The panel discussion concluded with a lively interactive question answer session. This was followed by the distribution of prizes to the winners of Sahana quiz and articles by Padmasri M S Gopalakrishnan.
NOTES ON RAGA SAVERI BY DR V V SRIVATSA:
The antiquity of Saveri dates to 11th century AD, as can be perceived from a reference found in the Sangeeta Samaya Sara. However, Sarangadeva, the author of Sangeeta Ratnakara (13th century AD), refers to a Bhashanga raga called Savari and calls it an Adhunika-prasiddha raga, i.e., one of recent fame. It is after deep deliberation that we have to conclude that raga Saveri originated about a thousand years ago. The commentator of Sangeeta Ratnakara refers to this raga being popular in Dravida Desa.
One popular saying is "Kaaveri snaanam, Saveri gaanam", meaning, bathe in the Kaveri but sing in Saveri. This is tangible proof that this raga was held in esteem. We find an echo of this proverb in a composition, "Kari Kalabhamukham" by Muthuswamy Dikshitar.
Saveri is one of the ragas referred to in the Rang Mahal copper plates containing compositions of Annamacharya. Karna parampara holds that there are Devarnamas by Purandaradasa, in raga Saveri. Thus, there has been reasonable continuity of usage of this raga.
Saveri is one of the select twenty eight ragas in which we have at least one composition by each member of the Trinity. The first composition by Syama Sastri was in raga Saveri. There are twenty six compositions of the Trinity in raga Saveri, the bulk (nineteen) being the contribution of Tyagaraja. "Tulasi Jagajjanani", "Rama Bana Trana", are popular kritis of Tyagaraja. Dikshitar has composed only two kritis in this raga, "Sri Rajagopala" and "Karikalabha Mukham", both of which are quite popular. Syama Sastri's "Durusuga" and "Sankari Sankuru" are also quite popular.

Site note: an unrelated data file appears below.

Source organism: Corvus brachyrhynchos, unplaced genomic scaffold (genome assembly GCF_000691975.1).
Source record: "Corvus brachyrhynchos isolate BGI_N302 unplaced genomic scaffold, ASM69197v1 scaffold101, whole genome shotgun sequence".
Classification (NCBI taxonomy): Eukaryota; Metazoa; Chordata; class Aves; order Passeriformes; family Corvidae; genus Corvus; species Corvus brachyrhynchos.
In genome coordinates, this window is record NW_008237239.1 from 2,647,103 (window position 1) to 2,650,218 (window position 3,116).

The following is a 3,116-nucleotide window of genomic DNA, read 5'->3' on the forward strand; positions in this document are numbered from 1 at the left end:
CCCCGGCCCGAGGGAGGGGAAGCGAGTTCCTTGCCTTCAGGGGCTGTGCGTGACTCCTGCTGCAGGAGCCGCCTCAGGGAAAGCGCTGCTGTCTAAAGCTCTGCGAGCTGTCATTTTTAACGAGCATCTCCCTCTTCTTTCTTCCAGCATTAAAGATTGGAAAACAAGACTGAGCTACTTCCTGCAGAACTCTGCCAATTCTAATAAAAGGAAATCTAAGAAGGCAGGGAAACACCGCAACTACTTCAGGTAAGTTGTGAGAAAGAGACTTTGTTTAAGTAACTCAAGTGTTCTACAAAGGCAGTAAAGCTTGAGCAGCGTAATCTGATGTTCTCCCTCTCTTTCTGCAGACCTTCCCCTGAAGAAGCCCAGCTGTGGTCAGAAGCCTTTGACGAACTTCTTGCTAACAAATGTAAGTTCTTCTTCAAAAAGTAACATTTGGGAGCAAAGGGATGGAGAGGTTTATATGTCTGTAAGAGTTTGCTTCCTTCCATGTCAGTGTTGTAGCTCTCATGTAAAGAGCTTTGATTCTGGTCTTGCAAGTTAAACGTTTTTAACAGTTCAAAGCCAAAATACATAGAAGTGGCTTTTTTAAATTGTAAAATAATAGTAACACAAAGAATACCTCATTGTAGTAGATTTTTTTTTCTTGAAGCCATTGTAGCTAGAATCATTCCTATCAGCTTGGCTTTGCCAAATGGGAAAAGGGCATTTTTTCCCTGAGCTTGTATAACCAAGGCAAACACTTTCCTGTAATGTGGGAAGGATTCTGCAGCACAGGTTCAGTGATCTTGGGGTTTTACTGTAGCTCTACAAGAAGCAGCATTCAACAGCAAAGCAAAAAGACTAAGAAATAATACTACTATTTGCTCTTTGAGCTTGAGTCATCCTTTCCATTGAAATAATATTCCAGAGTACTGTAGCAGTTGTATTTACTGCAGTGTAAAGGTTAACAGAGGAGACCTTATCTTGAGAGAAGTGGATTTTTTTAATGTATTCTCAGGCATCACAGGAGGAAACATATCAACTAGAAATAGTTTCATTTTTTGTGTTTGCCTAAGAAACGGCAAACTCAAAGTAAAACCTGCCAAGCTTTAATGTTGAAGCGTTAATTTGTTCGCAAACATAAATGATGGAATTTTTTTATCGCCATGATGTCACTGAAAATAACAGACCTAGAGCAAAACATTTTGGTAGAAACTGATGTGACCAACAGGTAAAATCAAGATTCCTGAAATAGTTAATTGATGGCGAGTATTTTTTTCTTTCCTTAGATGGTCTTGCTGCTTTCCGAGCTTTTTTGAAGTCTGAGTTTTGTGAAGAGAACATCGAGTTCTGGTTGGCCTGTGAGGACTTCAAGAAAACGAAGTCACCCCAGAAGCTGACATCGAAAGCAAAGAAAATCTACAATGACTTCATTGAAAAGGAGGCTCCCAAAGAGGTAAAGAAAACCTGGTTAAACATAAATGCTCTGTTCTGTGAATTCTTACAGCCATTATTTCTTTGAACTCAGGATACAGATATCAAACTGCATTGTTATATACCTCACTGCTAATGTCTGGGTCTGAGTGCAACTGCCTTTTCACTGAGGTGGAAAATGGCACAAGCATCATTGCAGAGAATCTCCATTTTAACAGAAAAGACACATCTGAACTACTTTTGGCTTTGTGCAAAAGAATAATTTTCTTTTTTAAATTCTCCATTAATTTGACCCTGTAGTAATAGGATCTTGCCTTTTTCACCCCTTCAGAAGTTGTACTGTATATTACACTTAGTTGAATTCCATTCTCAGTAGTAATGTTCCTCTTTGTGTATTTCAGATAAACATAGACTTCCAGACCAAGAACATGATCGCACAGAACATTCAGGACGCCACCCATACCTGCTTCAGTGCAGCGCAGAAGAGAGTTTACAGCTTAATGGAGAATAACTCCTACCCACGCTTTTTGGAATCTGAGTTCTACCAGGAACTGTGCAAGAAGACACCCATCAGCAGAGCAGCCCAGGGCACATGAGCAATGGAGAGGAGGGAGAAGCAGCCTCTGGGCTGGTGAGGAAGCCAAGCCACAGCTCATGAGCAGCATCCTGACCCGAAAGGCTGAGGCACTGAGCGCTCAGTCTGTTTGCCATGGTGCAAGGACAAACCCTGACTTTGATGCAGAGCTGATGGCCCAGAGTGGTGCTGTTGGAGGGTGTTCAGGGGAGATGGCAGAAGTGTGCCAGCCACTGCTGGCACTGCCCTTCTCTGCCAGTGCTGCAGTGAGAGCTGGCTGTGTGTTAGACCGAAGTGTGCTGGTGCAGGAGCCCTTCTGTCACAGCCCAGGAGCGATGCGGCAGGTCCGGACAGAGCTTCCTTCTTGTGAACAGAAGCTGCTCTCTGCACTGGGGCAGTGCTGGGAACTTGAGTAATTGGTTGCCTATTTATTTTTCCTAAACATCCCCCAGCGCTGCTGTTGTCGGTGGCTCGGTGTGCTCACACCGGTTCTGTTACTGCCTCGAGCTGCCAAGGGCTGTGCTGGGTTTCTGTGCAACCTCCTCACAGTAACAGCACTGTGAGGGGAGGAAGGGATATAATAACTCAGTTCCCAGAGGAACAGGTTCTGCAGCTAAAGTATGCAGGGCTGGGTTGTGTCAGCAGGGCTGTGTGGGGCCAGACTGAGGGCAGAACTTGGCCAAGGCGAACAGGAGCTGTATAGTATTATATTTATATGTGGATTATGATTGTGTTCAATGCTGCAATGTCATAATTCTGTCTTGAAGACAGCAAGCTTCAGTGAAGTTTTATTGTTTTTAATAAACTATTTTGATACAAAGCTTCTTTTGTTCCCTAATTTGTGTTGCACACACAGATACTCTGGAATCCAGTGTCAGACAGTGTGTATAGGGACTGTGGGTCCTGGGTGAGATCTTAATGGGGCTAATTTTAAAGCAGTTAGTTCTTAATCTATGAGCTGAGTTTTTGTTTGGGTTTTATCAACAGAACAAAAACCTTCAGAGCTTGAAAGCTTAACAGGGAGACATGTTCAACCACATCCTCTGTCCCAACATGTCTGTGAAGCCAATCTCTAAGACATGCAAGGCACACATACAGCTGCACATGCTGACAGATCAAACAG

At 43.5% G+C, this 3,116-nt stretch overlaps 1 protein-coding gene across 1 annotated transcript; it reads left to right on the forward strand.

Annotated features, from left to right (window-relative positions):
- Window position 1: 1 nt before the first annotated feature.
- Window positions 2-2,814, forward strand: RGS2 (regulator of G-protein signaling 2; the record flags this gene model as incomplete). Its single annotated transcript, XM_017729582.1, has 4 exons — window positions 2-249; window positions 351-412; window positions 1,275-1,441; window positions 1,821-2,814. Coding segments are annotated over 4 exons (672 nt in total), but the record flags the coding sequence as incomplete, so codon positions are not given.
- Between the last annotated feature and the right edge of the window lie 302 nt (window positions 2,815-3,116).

This raga has been a favourite of post-Trinity composers like Kottavasal Venkatarama Iyer, Krishnaswamy Ayya, Kumara Ettendra, Patnam Subramanya Iyer, and many others. A popular composition of very recent times is "Muruga Muruga". From the viewpoint of lakshana, Saveri is unique in several respects. It is deemed as Bhashanga as the Gandhara and Nishada swaras tend to manifest at the Trisruti level, a fact recognised by Venkatamakhin. Madhyama sounds different from the customary Suddha Madhyama, as a result of which pundits refer to a Saveri Madhyama. The three swaras ri, ma and dha are adequate to bring out the nuances of Saveri and are raga-chhayya swaras. Thus, each swara has a distinct and dominating role to play, wherefore Saveri can be construed as a federalistic structured raga, characterised by
equitable usage of all integral swaras. From the standpoint of laya, "Sankari Sankuru" is unique as it portrays the Chaturasra aspect in Trisra. Be a scale, a maana-danda, which can be applied to any applied to any melakarta raga. Is any raga with an Arohana structure "sa-ri-ma-pa-dha-sa" a Saveri raga? Such is the case with the ragas Karnataka Suddhasaveri and Suddhasaveri. Yet, to the pamara-pandita, Saveri is synonymous with the derivative of raga Mayamalavagowla.
Pallavi Sesha Iyer is said to have rendered this raga for a continuous period of eight hours. This is indicative of the scope for Manodharma. Connoisseurs fondly recall the Abhinaya presented by the peerless danseuse, T Balasaraswati, of "Ettanai Sonnaalum", in this raga.
We have nomenclature equivalents of Todi, Bhairavi, Sri etc: in Hindustani music and some musical equivalents too. There is no equivalent to Saveri. Rag Jogia is way off. Saveri is an exclusive possession of Carnatic music.
SAVERI BY P P NARAYANASWAMI, CANADA:
Raga Definition (lakshana) as given by Venkatamakhi:
Saveri ragah purnoyam arohe ga ni varijitah
Arohana: sa ri ma pa dha sa (S, R1, M1, P,
LIST OF COMPOSITIONS IN SAVERI (Not an exhaustive list)